The time of blood and slaughter is ended; or so it means to me. Occam's Razor: The simplest explanation is always the correct one. (Besides. where on earth - literally - did they get all those animals to sacrifice? It was literally a slaughterhouse running all day - kind of like feed lots supplying MacDonald's, I guess.)
Tomorrow my father is 103 years old - remarkable. His "kid brother," my uncle Robbie, turns 102 in August.
I have done little with the website for a while. Forgive me, I am trying to get back to it.
You can read on the Dogs & Cats page about the fracture Mopsey had in her leg; I will not duplicate that here, but you can follow this link to get there.
When we took Mopsey to the local emergency vet, VERG, they told us that they were certain she had osteosarcoma and that it would shortly metastasize to her lungs and so she would pass on. This diagnosis was confirmed by my dearest and oldest friend, Dan, who is a UPenn VMD, and the smartest veterinarian I have ever known. He said, "Well, by the time it is diagnosed it will go to the lungs and that is the end." Dan was a little short tempered with me as he knows osteosarcoma is a painful disease, and he thought I was not acting in the best way as to minimize Mopsey's pain. I do not think it was until the head of orthopedics at the Animal Medical Center told us she was not in pain that Dan was satisfied she was not in pain.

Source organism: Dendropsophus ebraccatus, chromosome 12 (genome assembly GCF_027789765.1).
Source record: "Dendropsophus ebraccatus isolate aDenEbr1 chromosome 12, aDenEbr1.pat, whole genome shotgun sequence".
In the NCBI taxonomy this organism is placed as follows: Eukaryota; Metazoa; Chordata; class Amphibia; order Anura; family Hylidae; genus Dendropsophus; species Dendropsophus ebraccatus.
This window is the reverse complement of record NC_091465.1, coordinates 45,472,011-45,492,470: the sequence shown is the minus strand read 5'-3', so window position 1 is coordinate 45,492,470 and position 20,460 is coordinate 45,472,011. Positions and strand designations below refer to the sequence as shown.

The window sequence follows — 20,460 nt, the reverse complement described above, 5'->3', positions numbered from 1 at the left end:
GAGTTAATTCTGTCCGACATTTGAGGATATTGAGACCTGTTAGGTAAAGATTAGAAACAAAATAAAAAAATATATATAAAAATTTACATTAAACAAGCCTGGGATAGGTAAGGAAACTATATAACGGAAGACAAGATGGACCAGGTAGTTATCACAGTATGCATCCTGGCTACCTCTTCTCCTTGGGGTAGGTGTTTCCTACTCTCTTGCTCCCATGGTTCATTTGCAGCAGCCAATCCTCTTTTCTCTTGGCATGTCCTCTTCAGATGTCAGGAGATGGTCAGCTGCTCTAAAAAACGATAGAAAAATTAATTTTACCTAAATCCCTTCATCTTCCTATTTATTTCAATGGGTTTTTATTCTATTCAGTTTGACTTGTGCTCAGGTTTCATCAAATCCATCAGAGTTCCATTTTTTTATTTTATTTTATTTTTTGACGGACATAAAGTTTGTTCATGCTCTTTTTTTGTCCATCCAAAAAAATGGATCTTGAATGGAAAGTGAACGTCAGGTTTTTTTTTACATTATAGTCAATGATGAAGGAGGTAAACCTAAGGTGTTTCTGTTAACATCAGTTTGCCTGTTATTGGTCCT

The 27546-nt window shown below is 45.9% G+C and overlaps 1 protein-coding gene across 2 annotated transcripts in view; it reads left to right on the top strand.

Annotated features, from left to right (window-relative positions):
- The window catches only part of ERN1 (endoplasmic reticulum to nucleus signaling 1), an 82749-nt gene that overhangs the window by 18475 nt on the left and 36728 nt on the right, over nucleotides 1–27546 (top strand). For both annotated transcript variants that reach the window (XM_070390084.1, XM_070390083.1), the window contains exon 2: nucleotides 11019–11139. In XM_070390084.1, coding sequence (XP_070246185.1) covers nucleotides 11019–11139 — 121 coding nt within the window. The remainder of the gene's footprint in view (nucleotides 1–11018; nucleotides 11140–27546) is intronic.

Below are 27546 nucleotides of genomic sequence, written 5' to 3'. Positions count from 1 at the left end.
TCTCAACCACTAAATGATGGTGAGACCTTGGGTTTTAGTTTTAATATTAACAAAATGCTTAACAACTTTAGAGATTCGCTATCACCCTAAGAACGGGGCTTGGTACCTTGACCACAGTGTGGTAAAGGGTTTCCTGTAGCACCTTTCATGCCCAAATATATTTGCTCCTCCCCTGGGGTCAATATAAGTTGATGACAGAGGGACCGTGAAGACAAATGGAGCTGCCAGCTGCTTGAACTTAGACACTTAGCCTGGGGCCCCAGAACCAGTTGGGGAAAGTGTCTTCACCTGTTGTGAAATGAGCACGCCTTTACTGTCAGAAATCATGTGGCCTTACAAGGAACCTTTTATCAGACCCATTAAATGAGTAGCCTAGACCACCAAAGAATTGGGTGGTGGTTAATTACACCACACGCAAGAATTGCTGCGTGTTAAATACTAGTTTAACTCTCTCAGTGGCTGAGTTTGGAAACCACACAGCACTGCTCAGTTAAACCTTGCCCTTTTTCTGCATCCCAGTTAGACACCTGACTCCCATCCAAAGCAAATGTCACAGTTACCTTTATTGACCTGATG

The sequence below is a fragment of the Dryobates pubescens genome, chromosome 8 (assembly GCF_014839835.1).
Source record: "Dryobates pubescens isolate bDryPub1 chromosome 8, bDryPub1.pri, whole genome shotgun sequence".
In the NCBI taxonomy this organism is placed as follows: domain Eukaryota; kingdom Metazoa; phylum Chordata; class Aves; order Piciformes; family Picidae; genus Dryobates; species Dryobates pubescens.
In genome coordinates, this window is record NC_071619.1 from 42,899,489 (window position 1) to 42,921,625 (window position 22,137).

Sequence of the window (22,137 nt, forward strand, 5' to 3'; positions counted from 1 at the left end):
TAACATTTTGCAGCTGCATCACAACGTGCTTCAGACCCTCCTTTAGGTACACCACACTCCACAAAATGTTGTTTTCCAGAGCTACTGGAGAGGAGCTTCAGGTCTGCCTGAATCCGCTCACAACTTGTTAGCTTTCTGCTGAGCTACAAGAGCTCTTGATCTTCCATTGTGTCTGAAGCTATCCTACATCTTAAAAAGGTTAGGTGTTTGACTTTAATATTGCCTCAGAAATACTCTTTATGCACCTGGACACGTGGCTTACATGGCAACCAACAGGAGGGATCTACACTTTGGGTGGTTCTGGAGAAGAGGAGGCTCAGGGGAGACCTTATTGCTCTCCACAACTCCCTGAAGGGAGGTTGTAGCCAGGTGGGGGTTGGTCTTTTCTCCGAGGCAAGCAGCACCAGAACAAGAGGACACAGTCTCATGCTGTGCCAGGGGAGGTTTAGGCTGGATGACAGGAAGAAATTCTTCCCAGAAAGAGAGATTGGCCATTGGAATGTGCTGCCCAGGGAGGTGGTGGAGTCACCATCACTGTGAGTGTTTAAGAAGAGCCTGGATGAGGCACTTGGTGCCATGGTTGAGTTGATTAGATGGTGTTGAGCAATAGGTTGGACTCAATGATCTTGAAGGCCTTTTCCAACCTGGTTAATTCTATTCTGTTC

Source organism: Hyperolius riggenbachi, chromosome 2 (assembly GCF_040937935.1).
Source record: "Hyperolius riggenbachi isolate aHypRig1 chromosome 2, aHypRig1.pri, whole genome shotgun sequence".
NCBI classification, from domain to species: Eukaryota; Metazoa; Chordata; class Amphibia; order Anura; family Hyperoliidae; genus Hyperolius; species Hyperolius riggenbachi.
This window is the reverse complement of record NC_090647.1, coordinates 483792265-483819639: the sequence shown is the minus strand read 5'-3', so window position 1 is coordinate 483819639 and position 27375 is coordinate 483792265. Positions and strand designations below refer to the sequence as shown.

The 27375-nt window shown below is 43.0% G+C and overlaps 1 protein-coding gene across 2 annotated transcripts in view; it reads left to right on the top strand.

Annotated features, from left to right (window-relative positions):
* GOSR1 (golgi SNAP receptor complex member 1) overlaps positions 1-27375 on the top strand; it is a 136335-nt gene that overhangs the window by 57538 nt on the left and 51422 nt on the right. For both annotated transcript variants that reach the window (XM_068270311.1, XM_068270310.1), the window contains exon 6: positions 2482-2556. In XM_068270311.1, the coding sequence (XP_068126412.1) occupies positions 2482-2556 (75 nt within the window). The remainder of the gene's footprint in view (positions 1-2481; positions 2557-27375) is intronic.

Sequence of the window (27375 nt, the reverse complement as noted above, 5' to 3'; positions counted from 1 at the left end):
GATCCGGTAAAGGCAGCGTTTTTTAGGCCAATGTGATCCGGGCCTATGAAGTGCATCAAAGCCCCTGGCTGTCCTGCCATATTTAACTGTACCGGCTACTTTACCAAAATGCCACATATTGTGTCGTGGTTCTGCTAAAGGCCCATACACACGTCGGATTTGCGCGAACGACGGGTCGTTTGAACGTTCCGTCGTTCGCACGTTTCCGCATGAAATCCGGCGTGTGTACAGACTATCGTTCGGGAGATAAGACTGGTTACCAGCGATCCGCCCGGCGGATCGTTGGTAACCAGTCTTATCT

I have prayed morning and night for Mopsey, and for Rufus and the cats, and I have no doubt at all that the Lord has heard this and answered our prayers. In our last visit to the AMC, our veterinarian in the physical rehab department had X-Rays taken and she was jubilant when the results came back that not only was Mopsey's leg healing, but the bone is thickening and the tumor is encapsulated. The vet actually admitted that she had to "thank God for this."
Later, when I told this to Dan, he said, "This is truly something you never see, it really is miraculous."
They had already given Mopsey the nickname, "The Miracle Kid," at the Animal Medical Center, and now that is really starting to stick.